This year made investors cautious as the COVID-19 pandemic created a lot of uncertainty around the future of the economy. The TSX Composite Index was trading at its all-time high in mid-February. But the COIVD-19 outbreak created a panic sell-off, and the index dropped 37% to its 11-year low in March.
Many Canadians lost their jobs, and some took pay cuts, which made them cautious. In such times, investors’ risk appetite has reduced.
High-risk stocks indeed generate exponential returns. However, an intelligent investor takes a calculated risk. Investors’ risk appetite depends on various factors such as their financial commitments, investment objectives, financial goals, and investing attitude.
Young investors are believed to have a higher risk appetite, as they don’t have many dependents or financial commitments. However, things are changing. Even young investors can have a lower risk appetite as they have education loans, rent, and credit card bills. And as they have just started their careers, their income is in the lower range.
Answer these questions to know your risk appetite
Before putting your hard-earned money in a risky stock, answer the following questions to know your risk-taking capacity.
- Do you have 10-12 years before retirement?
- Are you earning enough to meet your essential expenses and that of your dependents?
- Do you have any high-interest loans like credit card loan or personal loan?
- Do you have sufficient savings for emergencies?
- Have you been regularly saving for your other financial goals, such as buying a house?
If the answer to all the above questions is a “Yes,” you have the bandwidth to invest the money left after meeting the above-listed commitments in high-risk stocks. Once you have determined how much money you can set aside for risky investments, look for fundamentally strong companies that have future growth potential.
Tech stocks are generally considered high-risk stocks because of high competition and low entry barriers. Hence, few companies succeed to take a market share. Two mid-cap companies have the potential to tap the future need for digitization and earn a good market share.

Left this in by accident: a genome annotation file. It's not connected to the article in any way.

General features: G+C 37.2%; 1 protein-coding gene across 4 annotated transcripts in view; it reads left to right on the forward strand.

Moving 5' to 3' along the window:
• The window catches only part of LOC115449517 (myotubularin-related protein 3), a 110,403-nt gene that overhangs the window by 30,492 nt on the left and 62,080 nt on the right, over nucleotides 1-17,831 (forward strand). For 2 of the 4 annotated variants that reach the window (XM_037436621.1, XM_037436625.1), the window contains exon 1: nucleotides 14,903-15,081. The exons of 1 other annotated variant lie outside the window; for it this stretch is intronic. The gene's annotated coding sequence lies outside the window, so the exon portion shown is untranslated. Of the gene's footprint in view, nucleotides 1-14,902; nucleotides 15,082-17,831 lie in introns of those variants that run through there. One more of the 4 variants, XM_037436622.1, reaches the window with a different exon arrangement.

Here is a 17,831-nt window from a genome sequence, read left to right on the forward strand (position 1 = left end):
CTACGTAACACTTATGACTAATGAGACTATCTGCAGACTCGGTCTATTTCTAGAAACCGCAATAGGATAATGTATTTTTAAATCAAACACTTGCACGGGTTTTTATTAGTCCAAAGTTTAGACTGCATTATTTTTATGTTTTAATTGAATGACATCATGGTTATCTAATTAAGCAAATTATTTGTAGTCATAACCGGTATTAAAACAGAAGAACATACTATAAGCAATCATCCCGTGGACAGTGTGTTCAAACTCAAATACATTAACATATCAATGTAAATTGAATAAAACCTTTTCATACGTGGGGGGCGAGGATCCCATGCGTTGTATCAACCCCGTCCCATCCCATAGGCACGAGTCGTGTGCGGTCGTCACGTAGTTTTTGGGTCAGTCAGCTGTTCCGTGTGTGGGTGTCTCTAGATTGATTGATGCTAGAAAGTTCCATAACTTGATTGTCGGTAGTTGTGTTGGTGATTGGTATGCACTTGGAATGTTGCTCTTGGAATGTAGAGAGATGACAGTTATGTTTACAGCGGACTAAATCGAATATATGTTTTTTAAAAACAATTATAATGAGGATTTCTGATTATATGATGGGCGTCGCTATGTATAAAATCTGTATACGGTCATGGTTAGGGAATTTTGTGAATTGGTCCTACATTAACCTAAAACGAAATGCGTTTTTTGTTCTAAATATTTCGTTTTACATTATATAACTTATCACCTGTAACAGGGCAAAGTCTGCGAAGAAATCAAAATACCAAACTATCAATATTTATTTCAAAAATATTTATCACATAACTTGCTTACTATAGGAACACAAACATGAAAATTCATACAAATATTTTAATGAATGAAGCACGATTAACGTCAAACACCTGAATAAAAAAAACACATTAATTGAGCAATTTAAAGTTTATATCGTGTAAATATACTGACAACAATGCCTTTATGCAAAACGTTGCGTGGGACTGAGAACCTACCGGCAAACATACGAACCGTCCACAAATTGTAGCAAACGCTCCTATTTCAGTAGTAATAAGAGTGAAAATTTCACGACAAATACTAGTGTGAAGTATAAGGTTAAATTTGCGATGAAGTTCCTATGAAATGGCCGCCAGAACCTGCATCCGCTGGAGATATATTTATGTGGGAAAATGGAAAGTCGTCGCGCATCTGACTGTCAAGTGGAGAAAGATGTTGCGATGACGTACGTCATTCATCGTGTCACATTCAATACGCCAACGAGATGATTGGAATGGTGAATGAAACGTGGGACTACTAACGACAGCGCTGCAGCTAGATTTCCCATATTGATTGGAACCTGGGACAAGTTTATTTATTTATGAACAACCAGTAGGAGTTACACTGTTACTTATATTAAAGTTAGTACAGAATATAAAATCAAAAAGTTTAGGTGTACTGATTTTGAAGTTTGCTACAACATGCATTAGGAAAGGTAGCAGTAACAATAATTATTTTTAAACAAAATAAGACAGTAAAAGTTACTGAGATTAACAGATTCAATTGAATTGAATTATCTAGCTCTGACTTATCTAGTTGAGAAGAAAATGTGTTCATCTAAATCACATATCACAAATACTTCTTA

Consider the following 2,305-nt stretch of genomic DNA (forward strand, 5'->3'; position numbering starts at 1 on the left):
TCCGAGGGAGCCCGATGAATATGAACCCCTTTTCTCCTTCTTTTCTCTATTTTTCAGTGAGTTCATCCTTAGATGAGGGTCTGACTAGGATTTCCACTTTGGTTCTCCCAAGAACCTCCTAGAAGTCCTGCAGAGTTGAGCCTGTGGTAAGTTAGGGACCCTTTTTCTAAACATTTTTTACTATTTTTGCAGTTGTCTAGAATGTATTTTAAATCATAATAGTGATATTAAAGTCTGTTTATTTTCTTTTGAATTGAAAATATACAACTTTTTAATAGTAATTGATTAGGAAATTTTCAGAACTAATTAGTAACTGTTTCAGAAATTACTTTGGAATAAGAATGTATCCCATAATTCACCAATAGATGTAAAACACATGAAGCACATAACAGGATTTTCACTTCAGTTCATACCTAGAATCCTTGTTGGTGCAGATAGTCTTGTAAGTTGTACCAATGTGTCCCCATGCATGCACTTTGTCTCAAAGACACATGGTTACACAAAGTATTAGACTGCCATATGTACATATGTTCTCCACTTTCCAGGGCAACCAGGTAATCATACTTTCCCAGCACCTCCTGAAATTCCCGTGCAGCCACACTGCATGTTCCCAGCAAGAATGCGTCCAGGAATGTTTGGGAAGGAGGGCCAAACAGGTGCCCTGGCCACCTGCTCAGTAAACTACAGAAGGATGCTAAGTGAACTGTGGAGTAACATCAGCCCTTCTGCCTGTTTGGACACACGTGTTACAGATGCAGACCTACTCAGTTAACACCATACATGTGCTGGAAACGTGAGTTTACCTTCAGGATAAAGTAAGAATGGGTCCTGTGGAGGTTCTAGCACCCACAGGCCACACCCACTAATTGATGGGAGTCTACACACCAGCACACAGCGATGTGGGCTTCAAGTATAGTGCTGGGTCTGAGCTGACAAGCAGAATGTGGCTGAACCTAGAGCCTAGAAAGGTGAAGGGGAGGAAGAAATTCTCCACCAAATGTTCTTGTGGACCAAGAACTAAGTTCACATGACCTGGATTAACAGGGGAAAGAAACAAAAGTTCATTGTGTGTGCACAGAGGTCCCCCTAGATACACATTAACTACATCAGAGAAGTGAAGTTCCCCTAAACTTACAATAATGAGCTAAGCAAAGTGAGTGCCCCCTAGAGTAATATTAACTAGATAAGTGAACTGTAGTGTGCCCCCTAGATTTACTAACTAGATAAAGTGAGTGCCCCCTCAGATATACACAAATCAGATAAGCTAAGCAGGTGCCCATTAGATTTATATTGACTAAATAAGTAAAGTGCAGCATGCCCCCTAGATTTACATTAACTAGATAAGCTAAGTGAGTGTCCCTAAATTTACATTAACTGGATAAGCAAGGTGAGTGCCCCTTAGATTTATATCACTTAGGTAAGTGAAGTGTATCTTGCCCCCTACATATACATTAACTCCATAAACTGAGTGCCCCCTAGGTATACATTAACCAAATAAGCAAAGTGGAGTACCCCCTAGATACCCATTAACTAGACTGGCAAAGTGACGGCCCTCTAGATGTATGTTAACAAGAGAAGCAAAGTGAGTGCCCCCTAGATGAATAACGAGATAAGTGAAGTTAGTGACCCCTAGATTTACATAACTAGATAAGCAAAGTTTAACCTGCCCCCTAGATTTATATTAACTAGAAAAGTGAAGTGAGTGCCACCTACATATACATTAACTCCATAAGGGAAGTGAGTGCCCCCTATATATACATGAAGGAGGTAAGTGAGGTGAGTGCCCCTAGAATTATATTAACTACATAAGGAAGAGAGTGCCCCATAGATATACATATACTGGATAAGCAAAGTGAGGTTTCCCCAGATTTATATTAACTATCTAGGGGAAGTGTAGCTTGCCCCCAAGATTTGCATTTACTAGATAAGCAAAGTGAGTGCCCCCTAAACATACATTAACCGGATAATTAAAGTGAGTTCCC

|Stock Returns||Kinaxis||Enghouse Systems||TSX Composite Index|
Enghouse Systems (TSX:ENGH) acquires small companies that offer on and off cloud software services to four verticals — contact centres, telecom, transportation, and geographic information systems. Over the years, it has broadened its geographical presence. It now leverages its vast sales team to cross-sell products to its existing customers and acquire new customers.
Between 2015 and 2019, it increased its revenue and adjusted EBITDA at a compound average annual growth rate of 7% and 10.7%, respectively, by increasing its recurring revenue. It has a market capitalization of $3.94 billion and negligible debt as it reinvests its cash flows to acquire new companies.
Enghouse stock has increased by 40% year-to-date and 190% in five years. If you had invested $5,000 in Enghouse five years back, you would have earned $9,500 by now. Most of this growth came on December 13, 2019, as the stock jumped 20% after the company released its fourth-quarter earnings. Before December, its five-year returns were 100%.
Kinaxis (TSX:KXS) provides cloud and on-premise software solutions for supply chain planning to large organizations that have complex supply chain operations. It has a diverse customer base with no single customer accounting for more than 10% of its revenue.
The company is in its growth stage, as it earns 66% of subscription revenue growth from new customers. It has increased its revenue and EBITDA at a CAGR of 16% and 14%, respectively, between 2015 and 2019.
Kinaxis has a market capitalization of $5 billion and no debt, as it has low overhead costs. Kinaxis stock has increased 88% year-to-date and over 600% in five years.
If you had invested $5,000 in Kinaxis five years back, you would have earned $31,000 by now. Most of this growth came in November 2019 and between April and June 2020, as the stock rose 15% and 33%, respectively, after quarterly earnings.
Investors’ take away
Both Enghouse and Kinaxis are medium-sized growth companies with significant stock momentum. These two companies face competition risk from larger players that are market leaders.
However, their negligible debt makes them financially sound to handle short-term headwinds. If the two companies successfully overcome the competition, they can deliver significant returns.